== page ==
All public officers, within whatever branch and at whatever level of our government, and whatever be their private vocations, are trustees of the people, and do accordingly labor under every disability and prohibition imposed by law upon trustees relative to the making of personal financial gain from the discharge of their trusts.

Sistrunk, supra at 547, 291 S.E.2d 524. In Dunaway v. City of Marietta, 251 Ga. 727, 308 S.E.2d 823 (1983), we held that the constitutional trust provision prohibits the chairman of the city planning commission from any participation in zoning applications filed by a corporation in which the chairman served as an officer. Even though the chairman had disclosed his relationship to the applicant and abstained from voting on the application, the fact that he chaired a hearing at which the application was presented raised a factual question as to whether his limited participation tainted the subsequent proceedings. Id.

3. The record fails to establish certain factual evidence which is pertinent to a determination of whether SBA is entitled to summary judgment.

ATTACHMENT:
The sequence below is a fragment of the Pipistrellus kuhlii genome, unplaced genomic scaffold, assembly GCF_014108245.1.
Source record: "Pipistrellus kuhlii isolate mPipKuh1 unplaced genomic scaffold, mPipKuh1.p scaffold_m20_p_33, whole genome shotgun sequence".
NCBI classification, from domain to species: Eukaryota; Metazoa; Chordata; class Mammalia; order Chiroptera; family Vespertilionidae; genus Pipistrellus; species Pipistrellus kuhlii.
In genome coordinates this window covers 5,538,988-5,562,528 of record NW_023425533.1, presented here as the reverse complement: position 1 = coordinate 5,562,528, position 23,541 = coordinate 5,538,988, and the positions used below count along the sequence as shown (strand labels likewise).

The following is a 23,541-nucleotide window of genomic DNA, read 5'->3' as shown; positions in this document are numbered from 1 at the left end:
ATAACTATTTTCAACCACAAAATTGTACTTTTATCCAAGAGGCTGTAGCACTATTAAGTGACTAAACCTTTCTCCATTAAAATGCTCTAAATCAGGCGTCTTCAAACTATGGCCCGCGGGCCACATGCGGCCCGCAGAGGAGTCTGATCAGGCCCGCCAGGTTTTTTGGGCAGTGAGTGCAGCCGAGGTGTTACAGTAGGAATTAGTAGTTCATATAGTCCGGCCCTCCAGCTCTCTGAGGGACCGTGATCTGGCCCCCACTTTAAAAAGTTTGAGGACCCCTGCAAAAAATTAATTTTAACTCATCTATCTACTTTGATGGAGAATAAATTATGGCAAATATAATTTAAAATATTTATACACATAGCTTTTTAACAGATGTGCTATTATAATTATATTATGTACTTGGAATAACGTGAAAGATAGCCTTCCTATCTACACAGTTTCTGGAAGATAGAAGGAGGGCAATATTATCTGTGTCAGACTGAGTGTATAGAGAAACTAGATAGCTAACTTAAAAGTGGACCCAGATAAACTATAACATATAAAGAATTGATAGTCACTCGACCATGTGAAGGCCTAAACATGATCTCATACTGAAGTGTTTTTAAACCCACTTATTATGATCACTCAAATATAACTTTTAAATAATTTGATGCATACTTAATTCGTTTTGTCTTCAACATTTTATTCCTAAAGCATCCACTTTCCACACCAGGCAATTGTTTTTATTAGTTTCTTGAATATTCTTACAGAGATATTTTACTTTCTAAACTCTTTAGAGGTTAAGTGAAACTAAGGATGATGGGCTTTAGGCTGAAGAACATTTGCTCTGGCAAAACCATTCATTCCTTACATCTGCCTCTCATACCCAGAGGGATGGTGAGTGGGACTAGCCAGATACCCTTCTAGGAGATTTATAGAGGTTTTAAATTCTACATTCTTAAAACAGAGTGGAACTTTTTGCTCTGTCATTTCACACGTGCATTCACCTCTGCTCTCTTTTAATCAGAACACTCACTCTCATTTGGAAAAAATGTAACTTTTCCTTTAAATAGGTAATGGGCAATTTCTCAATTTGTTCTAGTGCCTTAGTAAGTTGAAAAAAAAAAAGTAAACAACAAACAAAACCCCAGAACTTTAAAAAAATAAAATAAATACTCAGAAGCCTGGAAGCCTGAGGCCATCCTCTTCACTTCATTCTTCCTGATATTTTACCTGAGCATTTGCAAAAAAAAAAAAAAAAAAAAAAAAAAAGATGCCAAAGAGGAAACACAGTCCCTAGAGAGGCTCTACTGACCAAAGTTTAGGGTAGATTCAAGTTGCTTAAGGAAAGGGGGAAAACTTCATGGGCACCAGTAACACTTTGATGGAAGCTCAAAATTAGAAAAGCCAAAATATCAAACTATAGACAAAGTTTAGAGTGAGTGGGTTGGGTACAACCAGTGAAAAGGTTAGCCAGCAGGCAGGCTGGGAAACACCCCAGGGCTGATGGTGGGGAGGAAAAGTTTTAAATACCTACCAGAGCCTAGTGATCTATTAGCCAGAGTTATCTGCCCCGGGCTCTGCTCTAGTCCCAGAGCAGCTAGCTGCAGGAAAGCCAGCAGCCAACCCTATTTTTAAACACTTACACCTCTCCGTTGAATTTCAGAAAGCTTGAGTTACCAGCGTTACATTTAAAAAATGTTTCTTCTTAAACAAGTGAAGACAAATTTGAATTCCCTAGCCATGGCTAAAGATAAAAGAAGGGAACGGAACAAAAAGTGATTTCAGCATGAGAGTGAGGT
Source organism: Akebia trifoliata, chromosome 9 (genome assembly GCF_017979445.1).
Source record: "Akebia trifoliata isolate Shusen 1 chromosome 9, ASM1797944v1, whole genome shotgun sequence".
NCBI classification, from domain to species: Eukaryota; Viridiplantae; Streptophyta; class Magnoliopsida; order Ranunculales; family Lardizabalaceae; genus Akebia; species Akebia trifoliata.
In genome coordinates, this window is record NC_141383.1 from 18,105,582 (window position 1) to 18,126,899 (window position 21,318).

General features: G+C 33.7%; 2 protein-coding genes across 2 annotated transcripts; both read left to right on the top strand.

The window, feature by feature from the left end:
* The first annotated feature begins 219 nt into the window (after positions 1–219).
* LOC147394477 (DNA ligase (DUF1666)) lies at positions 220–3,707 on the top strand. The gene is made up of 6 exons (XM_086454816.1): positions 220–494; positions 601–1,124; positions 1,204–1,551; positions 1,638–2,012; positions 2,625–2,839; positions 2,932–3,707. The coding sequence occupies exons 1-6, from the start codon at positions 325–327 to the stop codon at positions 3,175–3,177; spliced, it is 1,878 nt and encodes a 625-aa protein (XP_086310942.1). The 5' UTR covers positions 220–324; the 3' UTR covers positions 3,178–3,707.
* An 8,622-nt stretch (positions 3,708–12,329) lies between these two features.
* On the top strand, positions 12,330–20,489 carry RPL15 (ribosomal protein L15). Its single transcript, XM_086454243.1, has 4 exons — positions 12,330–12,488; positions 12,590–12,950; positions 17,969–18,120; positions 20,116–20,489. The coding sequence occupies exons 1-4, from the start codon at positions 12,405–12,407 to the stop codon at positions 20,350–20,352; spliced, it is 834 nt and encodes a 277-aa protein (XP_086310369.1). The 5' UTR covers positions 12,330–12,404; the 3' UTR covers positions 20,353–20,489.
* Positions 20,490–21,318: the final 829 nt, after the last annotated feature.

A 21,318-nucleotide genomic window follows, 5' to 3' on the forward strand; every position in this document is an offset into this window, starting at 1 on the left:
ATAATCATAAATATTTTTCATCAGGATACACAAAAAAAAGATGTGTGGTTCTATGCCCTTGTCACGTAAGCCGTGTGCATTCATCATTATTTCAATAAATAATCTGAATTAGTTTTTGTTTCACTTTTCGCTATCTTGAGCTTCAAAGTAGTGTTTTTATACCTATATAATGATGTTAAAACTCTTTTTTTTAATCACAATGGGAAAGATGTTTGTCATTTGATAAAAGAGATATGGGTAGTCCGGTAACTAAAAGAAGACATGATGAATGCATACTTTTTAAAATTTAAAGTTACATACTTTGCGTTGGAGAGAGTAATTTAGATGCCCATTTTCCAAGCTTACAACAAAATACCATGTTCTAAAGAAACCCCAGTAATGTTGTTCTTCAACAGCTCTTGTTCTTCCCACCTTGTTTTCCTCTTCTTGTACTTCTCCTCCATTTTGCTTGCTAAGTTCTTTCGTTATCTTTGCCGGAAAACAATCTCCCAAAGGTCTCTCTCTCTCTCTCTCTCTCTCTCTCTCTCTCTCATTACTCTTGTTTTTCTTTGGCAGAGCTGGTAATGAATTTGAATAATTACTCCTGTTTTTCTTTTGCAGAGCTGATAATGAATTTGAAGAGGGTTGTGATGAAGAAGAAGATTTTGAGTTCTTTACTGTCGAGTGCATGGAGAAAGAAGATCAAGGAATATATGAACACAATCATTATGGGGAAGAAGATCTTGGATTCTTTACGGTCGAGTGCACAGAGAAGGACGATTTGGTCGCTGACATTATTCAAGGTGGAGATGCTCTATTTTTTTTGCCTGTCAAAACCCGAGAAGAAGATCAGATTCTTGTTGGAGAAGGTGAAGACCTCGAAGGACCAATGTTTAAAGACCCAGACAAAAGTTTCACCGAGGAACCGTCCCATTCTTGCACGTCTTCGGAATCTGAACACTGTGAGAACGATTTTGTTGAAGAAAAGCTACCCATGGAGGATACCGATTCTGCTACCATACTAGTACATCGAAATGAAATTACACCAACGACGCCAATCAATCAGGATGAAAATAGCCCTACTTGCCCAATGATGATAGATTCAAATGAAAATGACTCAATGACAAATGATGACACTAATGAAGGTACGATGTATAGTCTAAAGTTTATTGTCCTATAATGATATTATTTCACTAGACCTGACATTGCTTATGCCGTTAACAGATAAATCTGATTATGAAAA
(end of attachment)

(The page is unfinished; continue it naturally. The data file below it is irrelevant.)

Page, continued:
To prevail at summary judgment under OCGA § 9-11-56, the moving party must demonstrate that there is no genuine issue of material fact and that the undisputed facts, viewed in the light most favorable to the nonmoving party, warrant judgment as a matter of law. OCGA § 9-11-56(c). A defendant may do this by showing the court that the documents, affidavits, depositions and other evidence in the record *123 reveal that there is no evidence sufficient to create a jury issue on at least one essential element of plaintiff's case.

Lau's Corp. v. Haskins, 261 Ga. 491, 405 S.E.2d 474 (1991).

SBA's summary judgment motion was not supported by deposition testimony, discovery material, sworn hearing testimony, or relevant affidavit material.[5] Although the motion contained a statement of each theory of recovery and of each of the material facts to which the movant contends there is no genuine issue to be tried as required by Uniform Superior Court Rule 6.5, such "is not evidence for purposes of summary judgment." Rapps v. Cooke, 234 Ga.App. 131, 132(1), 505 S.E.2d 566 (1998).